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Summer time and the fishin' ain't easy
May 10, 2017
Summertime and the fishin' ain't easy!
Many rivers have been at summer lows for several weeks now
The start of May marks the official start of Summer. Many rivers have been at summer lows for some time with no rainfall forecast for the foreseeable future. In these conditions the range of tactics we can employ to catch wild trout is effectively reduced. I often describe a brown trout as an aquatic leopard and it isn’t just the spots I’m referring to! In behavioural terms leopards are extremely elusive and can be around people unnoticed. I’ll never forget watching a pool with 7 rising trout about 30 feet above the river. A skilled fly fisher arrived with great stealth. As soon as he started to wave a fly rod, every one of those trout vanished out of sight in typical leopard like fashion. Is this the same shy elusive brown trout that just covered 20 feet of river in under a second to hit that streamer as I was about to lift it at my feet? Yes that vicious savage predator that will attack almost anything it “thinks” is smaller than it. 6 inch browns will hit 6 inch streamer flies. Yes the leopard like the brown trout is widely known as a predator. An elusive, shy aggressive predator? It almost sounds like an oxymoron but in both the case of the leopard and the brown trout this is an accurate description. In conditions like these it helps us if we understand the leopard like characteristics of the brown trout if we want to examine one of these magnificent fish close hand in our landing net.
A spotted aquatic leopard?
When the rivers are low the habitat wild trout are comfortable in (i.e. that which offers protection from predation and a supply of oxygen and food) becomes limited. Invasive techniques like Czech nymphing become less effective because the fly fisher has no disguise in these conditions and blind nymphing in crystal clear low rivers like the ones we are experiencing is rarely effective except in deep fast pockets. We need to maximise techniques that increase distance/stealth between us and our target for example upstream dry fly. When the river is low the elusive leopard like nature of the brown trout will come to the fore. Pressure waves caused by wading can be sensed by trout even out of casting range. In these conditions the odds are heavily stacked against the fly fisher and in favour of the fish. Casting a dry fly upstream into the fastest deepest sections of the pool will often still pay dividends. The soft hackle dry fly is my go to for this but in low conditions black gnats and black midges and a whole range of black terrestrial merde become a mainstay for many feeding fish.Have a few Griffiths gnats in several sizes and this will cover most low river situations when fish often rise to an eclectic mix of stuff. And leave the 5 weight fly rods in the car. 3 weights, double taper lines, furled leaders and 6X and 7X tippets are the order of the day for targeting rising fish in low clear rivers.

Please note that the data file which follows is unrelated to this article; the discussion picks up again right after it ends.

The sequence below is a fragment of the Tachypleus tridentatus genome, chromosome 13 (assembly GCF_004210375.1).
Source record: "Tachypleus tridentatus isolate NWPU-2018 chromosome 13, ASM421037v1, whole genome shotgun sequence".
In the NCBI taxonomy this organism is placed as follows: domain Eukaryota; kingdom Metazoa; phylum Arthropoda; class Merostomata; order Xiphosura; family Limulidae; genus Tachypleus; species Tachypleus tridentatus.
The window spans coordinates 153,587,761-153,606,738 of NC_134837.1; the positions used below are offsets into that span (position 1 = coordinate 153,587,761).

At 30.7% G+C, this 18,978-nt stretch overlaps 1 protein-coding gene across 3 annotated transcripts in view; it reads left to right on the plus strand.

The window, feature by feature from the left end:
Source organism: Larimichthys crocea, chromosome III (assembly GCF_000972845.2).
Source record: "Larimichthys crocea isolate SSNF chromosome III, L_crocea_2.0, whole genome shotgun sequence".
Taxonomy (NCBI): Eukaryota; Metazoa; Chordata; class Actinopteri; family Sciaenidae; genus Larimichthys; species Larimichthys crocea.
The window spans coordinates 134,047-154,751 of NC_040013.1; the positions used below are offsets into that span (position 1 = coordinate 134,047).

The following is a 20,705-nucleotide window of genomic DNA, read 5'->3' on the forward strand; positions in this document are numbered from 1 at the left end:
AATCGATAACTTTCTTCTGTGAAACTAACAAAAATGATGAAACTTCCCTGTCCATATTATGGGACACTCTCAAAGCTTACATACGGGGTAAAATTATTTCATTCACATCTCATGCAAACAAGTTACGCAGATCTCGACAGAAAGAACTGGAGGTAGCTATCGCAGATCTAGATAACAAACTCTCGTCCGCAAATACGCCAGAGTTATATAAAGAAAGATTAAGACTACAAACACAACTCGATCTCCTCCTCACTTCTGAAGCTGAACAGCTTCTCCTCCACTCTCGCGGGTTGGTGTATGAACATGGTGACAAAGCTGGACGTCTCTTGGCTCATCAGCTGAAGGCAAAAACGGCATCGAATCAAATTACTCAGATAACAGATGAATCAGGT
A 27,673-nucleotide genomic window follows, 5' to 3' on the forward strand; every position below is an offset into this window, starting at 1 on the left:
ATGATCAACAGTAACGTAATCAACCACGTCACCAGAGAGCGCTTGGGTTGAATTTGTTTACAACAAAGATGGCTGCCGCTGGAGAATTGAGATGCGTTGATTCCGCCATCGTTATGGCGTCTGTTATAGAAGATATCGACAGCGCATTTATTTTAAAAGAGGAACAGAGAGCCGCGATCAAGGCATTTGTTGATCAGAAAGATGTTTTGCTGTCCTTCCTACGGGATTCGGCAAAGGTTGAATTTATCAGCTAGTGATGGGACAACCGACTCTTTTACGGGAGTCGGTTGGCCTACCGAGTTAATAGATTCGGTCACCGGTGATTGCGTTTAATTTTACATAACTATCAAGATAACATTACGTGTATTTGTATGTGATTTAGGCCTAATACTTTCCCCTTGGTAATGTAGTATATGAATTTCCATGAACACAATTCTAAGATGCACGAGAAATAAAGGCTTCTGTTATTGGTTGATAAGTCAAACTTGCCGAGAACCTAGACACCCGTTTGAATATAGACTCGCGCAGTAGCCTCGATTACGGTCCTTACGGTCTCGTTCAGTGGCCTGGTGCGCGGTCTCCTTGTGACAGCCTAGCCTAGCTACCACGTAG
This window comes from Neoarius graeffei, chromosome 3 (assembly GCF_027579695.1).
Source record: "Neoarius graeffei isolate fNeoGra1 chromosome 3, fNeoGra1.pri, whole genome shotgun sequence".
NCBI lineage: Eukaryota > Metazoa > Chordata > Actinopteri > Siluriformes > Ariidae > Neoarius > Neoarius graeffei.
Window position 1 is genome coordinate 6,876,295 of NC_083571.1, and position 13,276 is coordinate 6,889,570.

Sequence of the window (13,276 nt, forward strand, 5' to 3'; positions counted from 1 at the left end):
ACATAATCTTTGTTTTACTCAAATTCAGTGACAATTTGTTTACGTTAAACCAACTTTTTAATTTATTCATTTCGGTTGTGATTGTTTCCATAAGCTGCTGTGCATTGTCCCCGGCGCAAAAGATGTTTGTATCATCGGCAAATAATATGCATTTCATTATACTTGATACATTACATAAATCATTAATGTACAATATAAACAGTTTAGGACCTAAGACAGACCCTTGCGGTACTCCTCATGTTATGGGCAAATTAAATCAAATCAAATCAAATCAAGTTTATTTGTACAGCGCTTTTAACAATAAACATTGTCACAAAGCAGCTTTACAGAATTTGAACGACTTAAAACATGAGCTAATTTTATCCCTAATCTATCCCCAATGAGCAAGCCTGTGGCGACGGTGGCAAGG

A successful small stream technique for presenting a nymph is the duo or Klink and dink. The Klinkhammer is not my preferred fly for this technique and I prefer the buoyant Onstream-guide Lifejacket Elk hair flies. These bespoke flies will float long and high even after taking fish which they do with regularity. Their main purpose is however is to act as an indicator. In low clear conditions the black magic nymph in size16, a modern version of the great WC Stewarts black Spider comes into its own. It does a passable imitation of not only aquatic nymphs but a lot of the drowned terrestrials that become part of the trout’s diet in low summer conditions. And in these conditions when many of our beloved Pennine rivers are in fact small streams a black magic presented under a Lifejacket caddis will work. A tip is to strip some of the hackles of the black magic nymph away to produce a more perdigone stripped back style of nymph when conditions get really tough.
The brown trout is the ultimate opportunist and despite of or in spite of the conditions his leopard like predatory characteristics are still active. I describe fishing a lure or streamer for brown trout as the “martini” technique. Any place, anywhere anytime as the old 70’s advertisement stated without irony for promoting alcoholism. Well those few deep holes with water barely flowing through them? Well try a dry but chances are it will be ignored. But a streamer or lure like a wooley bugger is often grabbed with aggression when twitched enticingly in front of fish. I do not promote fishing streamers or lures down and across but rather an active technique used to seek out fish. It can even be fished upstream. The streamer can be a lure and black motile materials with tungsten beaded heads will bring results. Bring out the leopard in the wild river brown trout.
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